Feedback from the Local Government Association SEND Peer Review

Peterborough City Council approached the Local Government Association (LGA) to undertake a peer review of our special educational needs and disabilities (SEND) services, in order to assist the system in its preparations for a Joint Ofsted / CQC inspection.  The peer review was undertaken in October 2018. The Council received a robust report from this review including the following highlights:

  • The team saw strong leadership around the SEND agenda, which is clearly a priority for the senior leadership team. It is equally apparent that there is also a commitment from council officers, councillors and school governors to progress the SEND reform agenda. The push from senior leaders has enabled partners to ‘come around the table’.

  • Partners are engaged and committed to making SEND everyone’s business. The review team saw examples of good collaboration and a collective problem solving approach has been employed to resolve challenges and establish specific initiatives.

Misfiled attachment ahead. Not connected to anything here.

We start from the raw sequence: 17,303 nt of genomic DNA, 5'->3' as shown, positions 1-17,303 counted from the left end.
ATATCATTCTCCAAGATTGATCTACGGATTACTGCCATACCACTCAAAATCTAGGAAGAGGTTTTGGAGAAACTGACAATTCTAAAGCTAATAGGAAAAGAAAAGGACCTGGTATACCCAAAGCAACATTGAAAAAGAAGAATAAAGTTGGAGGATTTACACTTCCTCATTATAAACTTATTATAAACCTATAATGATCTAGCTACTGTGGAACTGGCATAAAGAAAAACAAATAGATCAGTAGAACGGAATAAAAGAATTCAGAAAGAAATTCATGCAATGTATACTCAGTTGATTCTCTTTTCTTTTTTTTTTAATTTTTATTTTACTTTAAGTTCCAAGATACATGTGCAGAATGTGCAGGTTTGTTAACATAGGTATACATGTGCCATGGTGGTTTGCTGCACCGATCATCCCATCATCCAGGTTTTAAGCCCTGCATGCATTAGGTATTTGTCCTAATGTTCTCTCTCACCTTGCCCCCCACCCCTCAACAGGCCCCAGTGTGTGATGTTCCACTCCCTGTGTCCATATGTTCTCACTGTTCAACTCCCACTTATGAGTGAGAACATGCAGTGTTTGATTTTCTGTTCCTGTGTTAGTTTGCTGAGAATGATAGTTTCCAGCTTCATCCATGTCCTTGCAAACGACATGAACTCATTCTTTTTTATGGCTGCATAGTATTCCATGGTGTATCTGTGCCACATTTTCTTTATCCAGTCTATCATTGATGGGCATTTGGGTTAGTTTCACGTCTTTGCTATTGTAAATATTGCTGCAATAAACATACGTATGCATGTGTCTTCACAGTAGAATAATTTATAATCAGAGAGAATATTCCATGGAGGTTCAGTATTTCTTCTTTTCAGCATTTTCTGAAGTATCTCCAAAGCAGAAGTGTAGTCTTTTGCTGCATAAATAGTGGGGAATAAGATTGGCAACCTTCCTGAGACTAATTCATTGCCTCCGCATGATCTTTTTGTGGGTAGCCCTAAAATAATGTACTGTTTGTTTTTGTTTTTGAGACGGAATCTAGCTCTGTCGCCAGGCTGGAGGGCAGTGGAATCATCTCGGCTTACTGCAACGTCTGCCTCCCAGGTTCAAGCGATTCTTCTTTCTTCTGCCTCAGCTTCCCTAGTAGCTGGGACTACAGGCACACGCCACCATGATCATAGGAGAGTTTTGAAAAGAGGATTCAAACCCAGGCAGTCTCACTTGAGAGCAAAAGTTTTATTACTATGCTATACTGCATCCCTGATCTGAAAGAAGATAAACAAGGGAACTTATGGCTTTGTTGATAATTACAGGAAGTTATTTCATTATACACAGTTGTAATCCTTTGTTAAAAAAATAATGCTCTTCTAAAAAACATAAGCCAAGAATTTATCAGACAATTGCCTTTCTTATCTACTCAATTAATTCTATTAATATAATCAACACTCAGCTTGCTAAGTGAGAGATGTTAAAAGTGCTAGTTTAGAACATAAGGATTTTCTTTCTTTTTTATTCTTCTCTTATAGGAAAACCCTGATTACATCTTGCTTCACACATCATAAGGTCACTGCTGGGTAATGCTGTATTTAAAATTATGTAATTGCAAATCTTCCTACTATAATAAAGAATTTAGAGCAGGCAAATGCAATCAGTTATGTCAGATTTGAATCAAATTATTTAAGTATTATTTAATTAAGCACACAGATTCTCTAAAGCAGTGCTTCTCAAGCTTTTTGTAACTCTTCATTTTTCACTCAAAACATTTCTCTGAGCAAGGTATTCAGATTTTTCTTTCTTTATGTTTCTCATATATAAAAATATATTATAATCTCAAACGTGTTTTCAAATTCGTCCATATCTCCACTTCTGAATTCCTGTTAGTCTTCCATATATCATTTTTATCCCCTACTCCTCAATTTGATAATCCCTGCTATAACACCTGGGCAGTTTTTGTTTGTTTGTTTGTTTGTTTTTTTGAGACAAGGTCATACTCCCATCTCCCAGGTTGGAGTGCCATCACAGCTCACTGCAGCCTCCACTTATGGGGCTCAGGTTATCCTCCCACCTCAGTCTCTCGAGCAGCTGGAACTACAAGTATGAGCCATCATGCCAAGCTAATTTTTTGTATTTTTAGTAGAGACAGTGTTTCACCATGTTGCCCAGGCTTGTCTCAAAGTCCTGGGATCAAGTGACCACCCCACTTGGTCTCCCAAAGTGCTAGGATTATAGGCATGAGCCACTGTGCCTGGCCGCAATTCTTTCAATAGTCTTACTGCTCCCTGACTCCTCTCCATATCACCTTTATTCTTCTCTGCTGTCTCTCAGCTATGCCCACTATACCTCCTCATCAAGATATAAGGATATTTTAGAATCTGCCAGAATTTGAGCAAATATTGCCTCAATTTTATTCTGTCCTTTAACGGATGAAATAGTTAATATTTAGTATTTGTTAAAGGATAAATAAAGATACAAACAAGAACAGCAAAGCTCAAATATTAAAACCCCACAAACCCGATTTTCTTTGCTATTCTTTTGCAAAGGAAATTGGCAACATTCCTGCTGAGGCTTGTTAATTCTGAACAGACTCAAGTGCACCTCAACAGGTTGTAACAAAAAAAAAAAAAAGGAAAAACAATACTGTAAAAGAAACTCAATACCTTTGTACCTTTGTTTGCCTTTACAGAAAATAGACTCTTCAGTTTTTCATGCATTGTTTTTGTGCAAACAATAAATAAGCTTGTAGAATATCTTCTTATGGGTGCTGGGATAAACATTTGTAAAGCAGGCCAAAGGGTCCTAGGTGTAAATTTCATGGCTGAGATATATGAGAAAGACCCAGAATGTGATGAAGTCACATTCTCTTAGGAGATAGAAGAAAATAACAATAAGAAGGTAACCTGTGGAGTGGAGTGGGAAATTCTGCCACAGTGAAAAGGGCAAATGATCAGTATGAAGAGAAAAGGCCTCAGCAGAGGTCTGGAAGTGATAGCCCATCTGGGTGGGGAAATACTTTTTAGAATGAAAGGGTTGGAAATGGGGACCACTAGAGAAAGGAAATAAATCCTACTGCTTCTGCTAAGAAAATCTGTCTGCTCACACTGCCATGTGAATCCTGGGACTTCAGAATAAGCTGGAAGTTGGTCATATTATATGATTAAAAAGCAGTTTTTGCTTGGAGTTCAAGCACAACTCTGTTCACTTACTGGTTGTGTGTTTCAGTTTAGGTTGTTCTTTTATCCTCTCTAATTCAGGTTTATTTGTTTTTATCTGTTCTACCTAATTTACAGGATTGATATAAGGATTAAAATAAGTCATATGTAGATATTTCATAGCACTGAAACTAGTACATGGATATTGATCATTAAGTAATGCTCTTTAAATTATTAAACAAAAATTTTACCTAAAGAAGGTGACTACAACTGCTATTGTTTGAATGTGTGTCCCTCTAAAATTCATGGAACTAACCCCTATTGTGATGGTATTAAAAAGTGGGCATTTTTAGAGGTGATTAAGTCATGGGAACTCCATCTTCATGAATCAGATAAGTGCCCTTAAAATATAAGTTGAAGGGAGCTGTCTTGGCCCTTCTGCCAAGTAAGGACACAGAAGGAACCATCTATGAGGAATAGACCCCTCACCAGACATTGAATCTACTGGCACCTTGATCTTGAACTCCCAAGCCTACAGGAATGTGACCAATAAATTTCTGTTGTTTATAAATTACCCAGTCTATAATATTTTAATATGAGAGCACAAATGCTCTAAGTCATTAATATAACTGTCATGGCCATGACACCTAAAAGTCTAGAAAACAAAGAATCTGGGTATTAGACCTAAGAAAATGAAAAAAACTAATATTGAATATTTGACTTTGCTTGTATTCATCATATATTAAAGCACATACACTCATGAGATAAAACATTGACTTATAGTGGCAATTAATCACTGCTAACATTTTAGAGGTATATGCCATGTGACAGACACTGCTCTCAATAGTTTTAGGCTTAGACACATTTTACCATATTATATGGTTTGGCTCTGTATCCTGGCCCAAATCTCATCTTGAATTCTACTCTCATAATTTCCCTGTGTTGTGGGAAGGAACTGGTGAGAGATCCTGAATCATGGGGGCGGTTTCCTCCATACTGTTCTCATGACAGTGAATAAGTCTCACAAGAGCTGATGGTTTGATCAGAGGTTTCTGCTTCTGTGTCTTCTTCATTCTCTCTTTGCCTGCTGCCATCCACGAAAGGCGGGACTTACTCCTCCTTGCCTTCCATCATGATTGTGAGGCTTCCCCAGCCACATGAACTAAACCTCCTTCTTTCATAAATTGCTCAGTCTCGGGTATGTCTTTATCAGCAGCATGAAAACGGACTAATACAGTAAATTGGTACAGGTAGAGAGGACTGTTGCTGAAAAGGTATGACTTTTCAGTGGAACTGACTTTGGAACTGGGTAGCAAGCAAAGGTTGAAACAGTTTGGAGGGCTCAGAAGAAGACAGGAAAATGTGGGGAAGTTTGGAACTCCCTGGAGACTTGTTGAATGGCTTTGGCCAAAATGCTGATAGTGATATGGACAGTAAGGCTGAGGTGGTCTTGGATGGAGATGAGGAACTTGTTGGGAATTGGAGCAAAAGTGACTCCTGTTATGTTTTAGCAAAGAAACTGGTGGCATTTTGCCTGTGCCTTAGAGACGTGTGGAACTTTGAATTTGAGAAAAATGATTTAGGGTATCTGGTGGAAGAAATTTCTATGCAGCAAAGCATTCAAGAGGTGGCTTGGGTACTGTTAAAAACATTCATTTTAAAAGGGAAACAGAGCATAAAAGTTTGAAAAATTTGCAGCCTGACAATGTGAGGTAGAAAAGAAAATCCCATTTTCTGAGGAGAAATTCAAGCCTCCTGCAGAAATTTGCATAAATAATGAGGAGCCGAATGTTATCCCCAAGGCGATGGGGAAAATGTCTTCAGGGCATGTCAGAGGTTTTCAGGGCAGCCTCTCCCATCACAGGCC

• There has also been an increase in pace over the last two years. There is a rigour and energy to drive progress and a collaborative approach is producing improvements.

  • Staff are passionate and dedicated, with a strong team ethos, across the whole partnership. Staff work positively together to maximise the local offer.

  • We prioritise the voice of parents, carers, children and young people and we saw how this is being weaved into strategic planning.

  • We are increasing our collaboration and joint working with Cambridgeshire County Council. This is producing synergies and learning for both authorities. As yet the desired end point of this journey is yet to be defined.

  • Demographic and other data suggests changing patterns of need and increasing demand at a time when financial pressures on all partners are increasing. It will be a challenge to meet these competing trajectories.